Topic: Business, General Legal
Time Investment: 7 Minutes
Suggested Product: BizRevamp®
I love to take Q&A from y’all on the Facebook page and get it on here for you! This is super limited as I’m trying to get legal information out to you and I know not having 1:1 answers sometimes is hard when you have specific burning questions. Here are 10 from this past week’s Q&A call – don’t forget if you need more help BizRevamp is available!
I’m expecting our first child in a few weeks and am worried about taking time off for maternity leave. What did you do when you had your kids? Did you take time off and, if so, how much time did you give yourself?
When you set yourself up to take time off it is important to make sure all of the important things are taken care of before you are anticipated to be off. The next step is to schedule social media and blog posts. If you truly want to take off you can outsource answering of emails or put up an out of office message (I don’t really recommend this as you’ll lose potential clients that you need for when you return). My recommendation is to set some time aside to answer emails to keep the marketing and inquiry flow going so you do have business when you return – but stick to this schedule so you can commit time to family.
As far as how much time to take off that is personal. It depends on your personal family needs for money, the time of year (Christmas card season is hard to be due in the middle of, I’ve been there but you can do it- whether you take off or come right back!).
I recently applied for sales tax ID and put sole proprietor. Should I have done LLC instead so my personal assets are not affected just in case? Will they let me change it to LLC?
LLC is a great formation to protect yourself – you can change your formations just have to follow the state requirements and adjust all documents accordingly. Check out this How to Set Up a Photography Business Checklist
How do I get my name/business out in a community where I know VERY few people (like 8), with the intention of getting new clients?
I want to charge what I need to charge to make a profit, but I live in a community where the feeling is “the cheaper the better”. How do I convey the value of my photography and help people to understand how worth it it is to get a better quality of photography and pay a little more.
The actions and way you carry yourself to your community (online and in person) will send this message for you – it is all about inquiry and client management. Getting the most out of the clients you currently have and getting them talking. That will overcome any “cheaper is better” mentality. Also don’t tell yourself based on some inquiries that the mentality is that – it just may seem that way. You never know who is watching and wanting to invest more – give them reasons to want to invest. Show your quality by your presence – social media, blog posts, business partnerships, word of mouth.
I really need to know how to connect with past clients and get them back and booking consistently. How would one do this?
Oh man I just love tapping into past clients – you need to give them a good initial experience, a great follow up experience and continued contact. In fact I believe so strongly in this that is is a huge part of the Bizrevamp Client Management section because there is so much that goes into it that brings GREAT return on investment.
Reveal wall w/prints in person vs. online gallery for client proofing. I am considering the switch, but worried about the costs of prints not purchased. I know I could use the unpurchased prints in my studio, but still a cost! Ack!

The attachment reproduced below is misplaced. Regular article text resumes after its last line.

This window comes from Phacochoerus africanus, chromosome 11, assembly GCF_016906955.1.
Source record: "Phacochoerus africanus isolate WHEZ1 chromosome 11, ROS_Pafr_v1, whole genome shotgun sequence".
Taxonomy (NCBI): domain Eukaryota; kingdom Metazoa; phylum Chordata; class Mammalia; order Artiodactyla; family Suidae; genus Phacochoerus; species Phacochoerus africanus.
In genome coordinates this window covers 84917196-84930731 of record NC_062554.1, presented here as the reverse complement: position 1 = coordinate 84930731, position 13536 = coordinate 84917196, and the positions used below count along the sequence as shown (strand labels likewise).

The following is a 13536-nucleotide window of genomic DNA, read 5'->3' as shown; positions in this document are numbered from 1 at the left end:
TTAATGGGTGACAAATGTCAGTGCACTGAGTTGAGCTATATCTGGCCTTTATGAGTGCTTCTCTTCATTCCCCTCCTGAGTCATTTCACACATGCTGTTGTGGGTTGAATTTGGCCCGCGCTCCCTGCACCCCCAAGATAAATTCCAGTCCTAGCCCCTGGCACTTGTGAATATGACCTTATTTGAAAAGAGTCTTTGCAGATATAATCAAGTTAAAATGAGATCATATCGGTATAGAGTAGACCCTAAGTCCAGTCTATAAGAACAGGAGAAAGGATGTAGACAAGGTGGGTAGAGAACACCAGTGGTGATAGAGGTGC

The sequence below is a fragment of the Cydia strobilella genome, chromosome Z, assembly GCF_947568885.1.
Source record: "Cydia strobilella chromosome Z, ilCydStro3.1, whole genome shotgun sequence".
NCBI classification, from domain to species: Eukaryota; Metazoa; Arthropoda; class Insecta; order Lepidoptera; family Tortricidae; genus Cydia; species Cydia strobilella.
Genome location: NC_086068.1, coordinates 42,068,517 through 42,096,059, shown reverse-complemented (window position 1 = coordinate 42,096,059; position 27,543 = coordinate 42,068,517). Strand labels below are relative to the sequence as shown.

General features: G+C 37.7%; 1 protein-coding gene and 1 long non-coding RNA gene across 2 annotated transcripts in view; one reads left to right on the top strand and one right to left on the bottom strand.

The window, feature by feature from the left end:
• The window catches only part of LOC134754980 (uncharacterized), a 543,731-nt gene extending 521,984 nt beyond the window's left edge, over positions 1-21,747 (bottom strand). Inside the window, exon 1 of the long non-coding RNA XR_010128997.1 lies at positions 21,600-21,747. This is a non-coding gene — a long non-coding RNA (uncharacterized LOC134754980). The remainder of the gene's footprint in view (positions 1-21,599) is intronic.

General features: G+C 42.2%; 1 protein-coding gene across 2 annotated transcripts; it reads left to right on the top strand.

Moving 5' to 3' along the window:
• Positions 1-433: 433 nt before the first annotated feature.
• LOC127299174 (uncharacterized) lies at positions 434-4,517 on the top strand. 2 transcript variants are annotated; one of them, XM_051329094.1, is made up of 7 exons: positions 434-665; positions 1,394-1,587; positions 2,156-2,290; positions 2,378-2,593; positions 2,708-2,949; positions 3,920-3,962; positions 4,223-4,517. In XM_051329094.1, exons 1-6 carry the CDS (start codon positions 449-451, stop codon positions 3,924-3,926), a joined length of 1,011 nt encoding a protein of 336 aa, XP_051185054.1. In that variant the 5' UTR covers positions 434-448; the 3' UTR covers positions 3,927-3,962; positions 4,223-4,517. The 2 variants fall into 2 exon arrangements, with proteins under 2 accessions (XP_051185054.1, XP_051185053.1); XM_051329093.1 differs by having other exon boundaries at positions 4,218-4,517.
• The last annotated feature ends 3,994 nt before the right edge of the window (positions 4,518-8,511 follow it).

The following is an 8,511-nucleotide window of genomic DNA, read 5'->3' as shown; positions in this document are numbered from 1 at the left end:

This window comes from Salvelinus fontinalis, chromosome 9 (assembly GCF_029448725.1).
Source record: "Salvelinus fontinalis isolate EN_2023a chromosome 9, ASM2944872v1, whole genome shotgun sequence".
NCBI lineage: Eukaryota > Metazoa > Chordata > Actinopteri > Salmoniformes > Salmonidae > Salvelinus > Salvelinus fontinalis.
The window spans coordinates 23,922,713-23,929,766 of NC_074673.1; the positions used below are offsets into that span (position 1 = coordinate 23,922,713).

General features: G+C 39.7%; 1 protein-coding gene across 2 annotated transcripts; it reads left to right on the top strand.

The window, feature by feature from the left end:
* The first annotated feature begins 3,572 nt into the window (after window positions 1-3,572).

If you factor in person prints into your CODB (cost of doing business) you are good to go – and you could even make them standard in the session collections OR use them as incentive to walk away that day with them. Never underestimate the power of in-hand products.
How do you turn the “likes” & “shares” into booked clients?
Engagement, get them onto a newsletter list and follow up – this goes along with the question above asking about getting into past clients. When you get in their inbox and off of social media you can engage way more and convert them!
I shot a wedding over the weekend for a friend. I had many friends that also attended the wedding…How do you handle the situation of the friends emailing and texting to ask for copies of the pictures? I usually give the bride a USB with print rights and have recently been looking into gallery sites. How do I handle?
If your contract doesn’t allow you to Sell to a Third Party you shouldn’t be selling them without permission – even if just as a courtesy. That is a great policy to stand behind to avoid this if you don’t want to sell them. If you do – instead of having to feel like you have to “Give” – simply respond to those friends that here is your pricing, here is the gallery link. Boom. But make sure you have that client’s permission to sell!
I would like more information on model releases. I know that many get these for portraits. My question is how does this cover guests at weddings or events that a photographer might post on their website?
Tons of information for you on model releases here! Check out the many posts that helps to answer this and give a great understanding!
How to rebuild your business in a new city
Social media makes the world smaller. You need to reach out and tell your friends and past clients where you are. Social media. Newsletter. Continued contact. Ask people to share you’ve moved. In fact I believe so strongly in this method that is is a huge part of the Bizrevamp Client Management section because there is so much that goes into it that brings GREAT return on investment. You can also look at this Relocating Your Biz blogpost
If you still need help consider getting enrolled in the BizRevamp online webcourse –